Practical C2 Finding mass of metre rule using POM
Defying Gravity While Balancing Forks!! (Scientific Experiment)
Today we have a fun home experiment in which we will defy gravity while [...]
Today we have a fun home experiment in which we will defy gravity while balancing forks. A fun home experiment that I encourage you try with your family and ...leave them in awe.
Everything you will need for this experiment can be found around the house: -Glass Cup -2 Forks -Tooth Pick -Lighter/Matchers
Instructions: 1. Interlock your 2 forks 2. Stick the toothpick through the center tightly 3. Balance the forks and toothpick on the edge of the glass 4. Take a moment to be amazed at the forks balancing on a tiny toothpick 5. Take your lighter and lite the end of the toothpick until it burns all the way to the glass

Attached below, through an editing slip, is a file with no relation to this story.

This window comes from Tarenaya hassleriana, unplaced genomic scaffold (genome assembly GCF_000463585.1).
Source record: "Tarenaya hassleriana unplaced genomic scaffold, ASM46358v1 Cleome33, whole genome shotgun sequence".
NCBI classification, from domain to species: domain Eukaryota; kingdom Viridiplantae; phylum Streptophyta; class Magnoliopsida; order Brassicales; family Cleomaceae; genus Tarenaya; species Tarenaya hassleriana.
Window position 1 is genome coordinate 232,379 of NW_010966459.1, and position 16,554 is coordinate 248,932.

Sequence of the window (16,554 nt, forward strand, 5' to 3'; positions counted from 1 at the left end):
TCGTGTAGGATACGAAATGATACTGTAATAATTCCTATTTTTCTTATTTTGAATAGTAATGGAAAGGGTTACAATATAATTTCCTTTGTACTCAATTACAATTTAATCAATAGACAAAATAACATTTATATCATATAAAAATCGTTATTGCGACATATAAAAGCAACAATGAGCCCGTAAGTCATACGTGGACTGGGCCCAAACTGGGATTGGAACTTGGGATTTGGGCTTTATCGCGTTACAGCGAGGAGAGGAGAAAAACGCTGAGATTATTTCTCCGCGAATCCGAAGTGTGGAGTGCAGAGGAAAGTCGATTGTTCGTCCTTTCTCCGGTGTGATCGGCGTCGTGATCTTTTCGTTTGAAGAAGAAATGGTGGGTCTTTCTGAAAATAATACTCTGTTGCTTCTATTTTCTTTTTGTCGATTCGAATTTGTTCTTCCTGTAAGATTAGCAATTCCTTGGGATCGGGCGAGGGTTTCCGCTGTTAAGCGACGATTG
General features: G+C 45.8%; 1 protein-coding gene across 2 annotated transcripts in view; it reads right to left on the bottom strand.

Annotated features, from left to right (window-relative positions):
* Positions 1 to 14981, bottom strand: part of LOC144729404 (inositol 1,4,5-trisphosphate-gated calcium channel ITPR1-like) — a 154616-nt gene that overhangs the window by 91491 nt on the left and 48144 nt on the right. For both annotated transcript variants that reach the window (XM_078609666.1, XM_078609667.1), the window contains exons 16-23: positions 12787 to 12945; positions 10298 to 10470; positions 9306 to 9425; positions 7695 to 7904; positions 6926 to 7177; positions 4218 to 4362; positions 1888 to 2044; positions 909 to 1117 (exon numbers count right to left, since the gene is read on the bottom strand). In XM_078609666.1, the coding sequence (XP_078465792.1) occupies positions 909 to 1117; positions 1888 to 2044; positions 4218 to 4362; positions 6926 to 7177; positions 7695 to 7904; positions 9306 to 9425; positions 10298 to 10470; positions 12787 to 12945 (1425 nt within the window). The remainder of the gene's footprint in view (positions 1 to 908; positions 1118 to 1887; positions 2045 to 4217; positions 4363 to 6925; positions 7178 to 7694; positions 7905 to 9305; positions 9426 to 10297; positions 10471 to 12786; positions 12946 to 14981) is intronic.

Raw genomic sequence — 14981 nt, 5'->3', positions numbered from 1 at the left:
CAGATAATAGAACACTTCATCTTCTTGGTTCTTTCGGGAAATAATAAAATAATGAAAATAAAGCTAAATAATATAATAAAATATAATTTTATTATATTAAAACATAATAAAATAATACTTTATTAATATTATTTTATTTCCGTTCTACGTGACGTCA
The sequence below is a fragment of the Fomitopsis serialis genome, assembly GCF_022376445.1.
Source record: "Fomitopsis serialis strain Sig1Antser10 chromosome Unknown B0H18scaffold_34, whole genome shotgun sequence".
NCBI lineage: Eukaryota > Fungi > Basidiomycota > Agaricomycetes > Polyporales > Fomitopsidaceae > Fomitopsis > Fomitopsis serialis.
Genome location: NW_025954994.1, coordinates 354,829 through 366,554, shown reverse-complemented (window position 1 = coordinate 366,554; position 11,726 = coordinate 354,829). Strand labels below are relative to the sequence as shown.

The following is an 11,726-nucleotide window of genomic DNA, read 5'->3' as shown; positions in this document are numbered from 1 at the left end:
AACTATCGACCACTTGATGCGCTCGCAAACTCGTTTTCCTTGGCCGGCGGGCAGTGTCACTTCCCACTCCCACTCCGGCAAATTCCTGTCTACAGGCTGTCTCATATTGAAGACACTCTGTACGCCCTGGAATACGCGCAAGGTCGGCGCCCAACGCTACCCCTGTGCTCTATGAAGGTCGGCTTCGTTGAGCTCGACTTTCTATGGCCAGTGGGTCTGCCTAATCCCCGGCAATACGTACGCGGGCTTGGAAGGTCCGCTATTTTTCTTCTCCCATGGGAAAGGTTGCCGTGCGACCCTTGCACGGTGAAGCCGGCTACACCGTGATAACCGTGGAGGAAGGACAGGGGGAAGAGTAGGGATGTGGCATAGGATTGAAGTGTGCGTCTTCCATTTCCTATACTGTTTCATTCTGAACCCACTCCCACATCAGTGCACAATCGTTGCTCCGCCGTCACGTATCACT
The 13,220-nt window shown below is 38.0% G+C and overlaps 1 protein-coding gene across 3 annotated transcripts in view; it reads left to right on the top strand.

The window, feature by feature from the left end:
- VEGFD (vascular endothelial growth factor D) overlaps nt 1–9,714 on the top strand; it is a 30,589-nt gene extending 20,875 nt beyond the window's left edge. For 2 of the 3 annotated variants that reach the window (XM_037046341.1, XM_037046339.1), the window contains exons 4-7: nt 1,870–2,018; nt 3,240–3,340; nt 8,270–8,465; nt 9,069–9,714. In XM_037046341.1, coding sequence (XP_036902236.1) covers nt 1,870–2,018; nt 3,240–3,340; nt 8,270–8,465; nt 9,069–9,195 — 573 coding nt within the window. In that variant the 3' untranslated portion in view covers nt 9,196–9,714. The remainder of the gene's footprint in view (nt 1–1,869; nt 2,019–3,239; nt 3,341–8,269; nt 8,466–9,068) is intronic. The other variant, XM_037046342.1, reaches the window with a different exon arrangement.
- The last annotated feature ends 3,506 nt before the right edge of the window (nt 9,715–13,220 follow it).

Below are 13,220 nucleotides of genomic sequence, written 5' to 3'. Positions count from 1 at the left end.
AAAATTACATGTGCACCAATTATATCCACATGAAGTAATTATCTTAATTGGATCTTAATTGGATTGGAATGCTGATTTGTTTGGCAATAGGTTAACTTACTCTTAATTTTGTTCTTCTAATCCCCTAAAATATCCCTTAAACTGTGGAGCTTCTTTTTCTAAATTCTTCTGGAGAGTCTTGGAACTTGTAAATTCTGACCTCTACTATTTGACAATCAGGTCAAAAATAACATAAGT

So have fun and make sure you subscribe for more cool experiments! =)
Physics behind balancing fork trick
Created by 301 Wen Hui
Created by 301 Wen Hui
A Common Misconception about Newton's Third Law Force Pairs (or Action-Reaction Pairs)
Proof that the Force Normal and the Force of Gravity are not a Newton’s [...]
Proof that the Force Normal and the Force of Gravity are not a Newton’s Third Law Force Pair.
0:00 Intro 0:26 Drawing the Free Body Diagram 1:02 Not a Newton’s Third Law Force ...Pair 1:37 The Force Normal Force Pair 1:55 The Force of Gravity Force Pair